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Moose Hill
Q & A
Home
Narrative & Pictorial
Living On/With Moose Hill
Basin Street Blues
Problem Narrative
The Numbers
125 "Storm" Drain
125 Retention/Detention Pond
125 Natural Wetlands
Q & A
Proposed Solution & Settlement
Alternative Hill Improvements
Does Anyone Care?
Lurking Danger
Dangers: Trees & Poles
Dangers: Intersections
Danger: No Posted Speed
Signs
 
The Real Skinny
How It Happened

QUESTIONS & ANSWERS
 

Q. At the time of reconstruction, did the Town know of your concerns?
A. Yes, I spoke with onsite representatives of the Town, the contractor's expert grader ,as he was referred to by a contractors worker, and I delivered the attached Note a to a gentleman named, Bill. This was done in hand in a parking lot at Sharon Heights where I knew that his took his break.
 
Q. What were the Town's intentions... do you believe that they were willfully out to flood your property?
A. I do know from direct conversation that the Town WAS NOT going to expose themselves to dumping water onto the Sanctuary. That was a considered decision.  And they were apprised by me of the consequences to my property. So they willfully made a decision knowing the results to my property. There is no question that my property was subordinate to the Sanctuary's. So they willfully neglected my tax bearing property over the non-taxable Sanctuary.
 
Q. There is a drain on the corner of your property which is on your property. Was that always there?
A. No
 
Q. Well, how and when did it get there?
A. The drywell was added after MHP was completely paved and the berms were added. At the time that it was added, I was told that this was now the only relief from the water run-off flooding.
 
Q. Did this drain get placed between the reconstruction of MHP and Upland Road?
A. To the best of my recollection it did, but Im not completely certain.
 
Q. The drywell is on your property did they offer you and easement?
A. No
 
Q. Since it is on your property, who was suppose to be responsible for the maintenance of the storm drain, well cleanout, etc.?
A. The DPW workers said that they, the Town, was going to maintain the drywell and drain. 
 
Q. Have it?
A. No not in any manner that showed responsibility. On a couple of occasions, they have removed debris from the drain. If I am around, I always walk to them and chat.  I have become acquainted with some of them.  My issue isn't with them, but the The Town.  So, I am open with them; some are well aware of the damage which I am enduring.
 
Q. Upland Road did its reconstruction affect your property?
A. Yes, greatly. At first I could not tell why. In fact, I felt that I was just imagining the extra run-off. However, then I went out during rain storms and discovered that all of Upland Road's water, from the high point heading toward Moose Hill Parkway, now ends up on my property. The water flow is so great as to create ripples and extend about three to four feet from the berm.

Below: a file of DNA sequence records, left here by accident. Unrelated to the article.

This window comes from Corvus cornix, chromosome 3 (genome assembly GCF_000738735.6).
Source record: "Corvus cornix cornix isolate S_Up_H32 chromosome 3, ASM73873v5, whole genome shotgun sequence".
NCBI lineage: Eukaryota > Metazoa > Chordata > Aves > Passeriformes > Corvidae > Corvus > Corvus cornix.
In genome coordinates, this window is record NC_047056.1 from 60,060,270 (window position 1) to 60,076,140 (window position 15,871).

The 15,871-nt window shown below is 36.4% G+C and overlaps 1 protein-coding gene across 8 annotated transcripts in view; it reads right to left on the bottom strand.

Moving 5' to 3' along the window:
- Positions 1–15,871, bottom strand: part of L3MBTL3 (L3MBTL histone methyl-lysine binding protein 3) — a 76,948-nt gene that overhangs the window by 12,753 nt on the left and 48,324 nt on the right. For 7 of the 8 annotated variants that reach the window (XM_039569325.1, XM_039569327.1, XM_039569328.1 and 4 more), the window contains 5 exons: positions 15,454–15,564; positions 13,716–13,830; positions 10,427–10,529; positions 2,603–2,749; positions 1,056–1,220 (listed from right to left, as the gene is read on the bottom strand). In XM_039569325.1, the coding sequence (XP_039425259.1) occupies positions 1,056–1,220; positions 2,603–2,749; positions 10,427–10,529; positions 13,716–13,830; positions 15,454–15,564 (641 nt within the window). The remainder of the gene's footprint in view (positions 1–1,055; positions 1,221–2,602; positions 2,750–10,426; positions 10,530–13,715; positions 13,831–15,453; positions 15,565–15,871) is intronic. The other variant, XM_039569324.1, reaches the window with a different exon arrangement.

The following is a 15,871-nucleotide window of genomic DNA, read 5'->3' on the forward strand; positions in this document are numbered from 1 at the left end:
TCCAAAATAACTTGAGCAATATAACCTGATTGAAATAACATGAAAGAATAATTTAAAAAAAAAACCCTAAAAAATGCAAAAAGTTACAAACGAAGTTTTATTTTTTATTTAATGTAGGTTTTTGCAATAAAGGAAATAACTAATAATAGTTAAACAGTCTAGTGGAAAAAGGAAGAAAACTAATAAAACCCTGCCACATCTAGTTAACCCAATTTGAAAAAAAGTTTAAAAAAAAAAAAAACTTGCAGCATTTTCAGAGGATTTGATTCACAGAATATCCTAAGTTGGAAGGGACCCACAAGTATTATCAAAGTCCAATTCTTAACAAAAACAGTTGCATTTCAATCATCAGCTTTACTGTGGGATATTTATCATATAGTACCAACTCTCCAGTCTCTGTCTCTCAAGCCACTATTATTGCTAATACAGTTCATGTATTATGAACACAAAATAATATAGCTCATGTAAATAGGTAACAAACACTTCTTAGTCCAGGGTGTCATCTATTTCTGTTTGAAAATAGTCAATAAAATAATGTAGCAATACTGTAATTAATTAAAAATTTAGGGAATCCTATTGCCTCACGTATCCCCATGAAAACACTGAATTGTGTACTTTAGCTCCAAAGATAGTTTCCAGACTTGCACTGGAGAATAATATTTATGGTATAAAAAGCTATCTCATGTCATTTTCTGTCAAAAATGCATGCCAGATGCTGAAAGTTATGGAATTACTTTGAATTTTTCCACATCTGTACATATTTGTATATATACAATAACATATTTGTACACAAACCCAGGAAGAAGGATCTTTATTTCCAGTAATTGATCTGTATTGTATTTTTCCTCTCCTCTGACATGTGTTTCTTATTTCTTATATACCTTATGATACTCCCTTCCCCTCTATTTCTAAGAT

Q. What are your observations?
A. I observe two things. (1) Berms were created along the entire stretch from the high point to MHP. (2) Upland Road rocks at the junction of Moose Hill Parkway which in essence dumps both sides of the Upland Road run-off on o the 125MHP side of Moose Hill Parkway. As this distance is about the same length ( mile) as 125 MHP to the intersection this rocking cause THREE TIMES the water to run down to my property.
 
Q. How would you characterize the situations?
A. First, I would say that the Town perfected an aquaduct that affects the same principles of  a flood control project in North Adams, MA or San Antonio, TX. They have channeled the water which has no escape until it reaches my property where the berm ends. In time, this area may "seal" and become a slow draining pond. Next, I'd say that the situation was needlessly created by people who refused to do the correct thing w/r/t/ natural grades. So, I'd say that it was poorly considered. In fact, I it seemed to me that some decisions were left up to the decisions of the "expert" grader from the construction company.
 
Q.  What do you see as a solution?
A.  Generally speaking, there are two possibilities of which there is both a physical and financial requirement.  However, each starts at the opposite end of the continuum.  I hold that the physical conditions that have been created by the Town, and the financial conditions created by myself STRONGLY FAVOR a financial settlement with just minimal clean-up and the assignment of on-going responsibilities.  Oppositely, The Town can rip up the road, remove the berms, and still have to compensate the past four years damages. 
 
Q. What happens if The Town doesn't accept either?
A.  Given reasonable provisions, I see no reason for them to not to proceed with the FINANCIAL SETTLEMENT. It provides the easiest solution; it provides a solution via proven real estate device, an easement; and it provides benefits beyond the issue by guaranteeing, via a worthy third party, on-going tax payment, the "adoption" of Moose Hill Moose by Sottile, who in close cooperation with the Town's DPW will save The Town money.
 
 
As stated at the opening page,
there is an opportunity to make two wrongs right.